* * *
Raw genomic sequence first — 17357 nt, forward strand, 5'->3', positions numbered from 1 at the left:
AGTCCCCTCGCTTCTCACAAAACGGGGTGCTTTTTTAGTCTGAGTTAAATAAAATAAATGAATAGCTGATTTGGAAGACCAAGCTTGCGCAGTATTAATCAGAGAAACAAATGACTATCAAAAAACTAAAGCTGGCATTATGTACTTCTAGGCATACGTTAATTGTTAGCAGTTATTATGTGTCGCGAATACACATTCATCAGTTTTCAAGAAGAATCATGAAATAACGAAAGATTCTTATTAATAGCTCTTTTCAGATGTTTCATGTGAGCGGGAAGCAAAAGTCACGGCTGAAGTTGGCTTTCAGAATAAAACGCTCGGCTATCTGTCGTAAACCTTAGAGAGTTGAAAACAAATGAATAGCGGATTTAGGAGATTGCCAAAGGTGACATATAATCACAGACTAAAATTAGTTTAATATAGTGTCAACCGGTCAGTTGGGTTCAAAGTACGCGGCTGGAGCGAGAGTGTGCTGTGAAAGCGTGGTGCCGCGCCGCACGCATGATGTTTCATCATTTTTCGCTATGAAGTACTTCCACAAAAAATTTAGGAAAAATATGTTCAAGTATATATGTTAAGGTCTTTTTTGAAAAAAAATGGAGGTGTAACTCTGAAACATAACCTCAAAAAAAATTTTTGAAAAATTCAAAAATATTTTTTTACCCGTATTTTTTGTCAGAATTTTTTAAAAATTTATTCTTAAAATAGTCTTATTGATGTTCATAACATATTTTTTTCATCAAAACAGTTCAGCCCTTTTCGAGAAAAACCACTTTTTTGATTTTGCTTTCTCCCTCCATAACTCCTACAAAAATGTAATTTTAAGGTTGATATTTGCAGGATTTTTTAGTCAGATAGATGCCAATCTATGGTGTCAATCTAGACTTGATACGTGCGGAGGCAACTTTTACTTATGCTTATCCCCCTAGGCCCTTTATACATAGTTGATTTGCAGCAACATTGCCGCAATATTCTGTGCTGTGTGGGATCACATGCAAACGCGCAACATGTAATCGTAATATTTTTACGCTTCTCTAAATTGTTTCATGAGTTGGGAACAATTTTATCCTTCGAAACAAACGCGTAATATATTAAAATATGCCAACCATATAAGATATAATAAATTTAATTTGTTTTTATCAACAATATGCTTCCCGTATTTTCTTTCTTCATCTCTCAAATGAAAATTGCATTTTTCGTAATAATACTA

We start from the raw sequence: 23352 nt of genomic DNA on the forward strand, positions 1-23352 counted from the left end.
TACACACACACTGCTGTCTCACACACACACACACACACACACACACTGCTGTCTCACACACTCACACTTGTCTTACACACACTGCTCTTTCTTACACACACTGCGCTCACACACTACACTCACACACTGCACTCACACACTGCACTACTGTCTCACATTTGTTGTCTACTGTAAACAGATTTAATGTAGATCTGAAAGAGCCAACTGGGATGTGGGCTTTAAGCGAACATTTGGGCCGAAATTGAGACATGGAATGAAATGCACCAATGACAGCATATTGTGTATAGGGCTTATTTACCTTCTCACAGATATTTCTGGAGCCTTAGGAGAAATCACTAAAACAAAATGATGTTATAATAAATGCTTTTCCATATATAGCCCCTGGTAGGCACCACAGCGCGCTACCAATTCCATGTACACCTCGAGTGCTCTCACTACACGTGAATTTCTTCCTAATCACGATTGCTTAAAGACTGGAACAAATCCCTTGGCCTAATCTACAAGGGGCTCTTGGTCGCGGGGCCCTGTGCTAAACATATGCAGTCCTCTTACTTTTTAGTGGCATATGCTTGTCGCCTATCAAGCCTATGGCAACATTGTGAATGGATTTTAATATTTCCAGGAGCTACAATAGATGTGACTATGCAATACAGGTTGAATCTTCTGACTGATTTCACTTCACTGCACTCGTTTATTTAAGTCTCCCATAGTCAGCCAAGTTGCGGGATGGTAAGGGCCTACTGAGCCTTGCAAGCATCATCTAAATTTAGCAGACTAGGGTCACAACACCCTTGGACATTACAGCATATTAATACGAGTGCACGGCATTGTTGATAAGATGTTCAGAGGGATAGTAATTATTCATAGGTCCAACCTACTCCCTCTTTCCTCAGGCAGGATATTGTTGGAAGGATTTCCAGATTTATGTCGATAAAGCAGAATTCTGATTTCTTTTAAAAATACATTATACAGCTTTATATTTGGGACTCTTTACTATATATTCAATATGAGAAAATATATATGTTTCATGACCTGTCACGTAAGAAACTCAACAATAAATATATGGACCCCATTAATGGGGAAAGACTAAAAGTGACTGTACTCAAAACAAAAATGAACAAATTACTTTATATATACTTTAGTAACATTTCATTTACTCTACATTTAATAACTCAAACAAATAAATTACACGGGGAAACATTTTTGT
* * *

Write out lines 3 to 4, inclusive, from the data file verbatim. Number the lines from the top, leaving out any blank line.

We start from the raw sequence: 23352 nt of genomic DNA on the forward strand, positions 1-23352 counted from the left end.
TACACACACACTGCTGTCTCACACACACACACACACACACACACACTGCTGTCTCACACACTCACACTTGTCTTACACACACTGCTCTTTCTTACACACACTGCGCTCACACACTACACTCACACACTGCACTCACACACTGCACTACTGTCTCACATTTGTTGTCTACTGTAAACAGATTTAATGTAGATCTGAAAGAGCCAACTGGGATGTGGGCTTTAAGCGAACATTTGGGCCGAAATTGAGACATGGAATGAAATGCACCAATGACAGCATATTGTGTATAGGGCTTATTTACCTTCTCACAGATATTTCTGGAGCCTTAGGAGAAATCACTAAAACAAAATGATGTTATAATAAATGCTTTTCCATATATAGCCCCTGGTAGGCACCACAGCGCGCTACCAATTCCATGTACACCTCGAGTGCTCTCACTACACGTGAATTTCTTCCTAATCACGATTGCTTAAAGACTGGAACAAATCCCTTGGCCTAATCTACAAGGGGCTCTTGGTCGCGGGGCCCTGTGCTAAACATATGCAGTCCTCTTACTTTTTAGTGGCATATGCTTGTCGCCTATCAAGCCTATGGCAACATTGTGAATGGATTTTAATATTTCCAGGAGCTACAATAGATGTGACTATGCAATACAGGTTGAATCTTCTGACTGATTTCACTTCACTGCACTCGTTTATTTAAGTCTCCCATAGTCAGCCAAGTTGCGGGATGGTAAGGGCCTACTGAGCCTTGCAAGCATCATCTAAATTTAGCAGACTAGGGTCACAACACCCTTGGACATTACAGCATATTAATACGAGTGCACGGCATTGTTGATAAGATGTTCAGAGGGATAGTAATTATTCATAGGTCCAACCTACTCCCTCTTTCCTCAGGCAGGATATTGTTGGAAGGATTTCCAGATTTATGTCGATAAAGCAGAATTCTGATTTCTTTTAAAAATACATTATACAGCTTTATATTTGGGACTCTTTACTATATATTCAATATGAGAAAATATATATGTTTCATGACCTGTCACGTAAGAAACTCAACAATAAATATATGGACCCCATTAATGGGGAAAGACTAAAAGTGACTGTACTCAAAACAAAAATGAACAAATTACTTTATATATACTTTAGTAACATTTCATTTACTCTACATTTAATAACTCAAACAAATAAATTACACGGGGAAACATTTTTGT